Busting the buffel
Since 2012, Roxby Council in northern South Australia has set to work taming a pesky plant: buffel grass.
Buffel grass (Cenchrus ciliaris) was introduced to central Australia in the late 1800s with the arrival of Afghan camels.
Today, in the mining town Roxby Downs, the weed is popular fodder for cattle and can be found on many pastoral properties. It is also used for dust and erosion control.
Buffel grass is highly flammable, significantly increasing the likelihood of a fire occurring threatening local plants like the Myall, Mulga and native pine trees in the area. The local flora have not adapted to the intense heat of buffel grass fires.
The grass is very tolerant of drought, which is why it grows so well in the outback of central Australia. It has a deep root system and can therefore access nutrients and water supplies more efficiently than most native vegetation.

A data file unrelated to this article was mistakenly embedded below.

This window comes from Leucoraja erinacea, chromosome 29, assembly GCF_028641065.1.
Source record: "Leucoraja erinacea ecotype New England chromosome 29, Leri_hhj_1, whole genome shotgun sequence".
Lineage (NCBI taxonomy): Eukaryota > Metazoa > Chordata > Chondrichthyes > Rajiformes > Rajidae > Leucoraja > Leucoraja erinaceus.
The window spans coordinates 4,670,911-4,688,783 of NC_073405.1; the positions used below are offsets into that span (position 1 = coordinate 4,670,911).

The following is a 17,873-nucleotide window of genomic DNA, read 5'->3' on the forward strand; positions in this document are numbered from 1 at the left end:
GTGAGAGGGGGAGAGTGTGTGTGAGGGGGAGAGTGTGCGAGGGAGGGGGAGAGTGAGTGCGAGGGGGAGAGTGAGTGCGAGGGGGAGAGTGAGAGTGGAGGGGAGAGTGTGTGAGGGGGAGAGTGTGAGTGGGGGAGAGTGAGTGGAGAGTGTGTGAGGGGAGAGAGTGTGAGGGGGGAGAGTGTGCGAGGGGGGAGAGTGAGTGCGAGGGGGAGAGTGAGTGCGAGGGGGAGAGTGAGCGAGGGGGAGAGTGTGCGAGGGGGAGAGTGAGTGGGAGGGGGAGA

It is a declared plant and is regulated under the Natural Resources Management Act 2004.
Roxby Council believes buffel grass poses a serious threat to the native flora and fauna in the region so, with this in mind, the Buffel Busters group was formed in 2012.
The group is made up of various environmental stakeholders backed by Roxby Council. Since its formation, the group has significantly reduced the threat of buffel grass to the community. It has provided a strategic overview of how to tackle buffel grass and streamlined communications between working groups.
The initiative is a combined effort of residents, business and Council. It has successfully enabled the community to work together for effective weed management.
The group meets regularly to discuss infestations and to organise working bees with the general public. Buffel Busters holds information sessions and in-field demonstrations for contracting companies so that best management practices are put in place. The group have installed roadside signage along major traffic routes around Roxby Downs to alert the public and urge them to report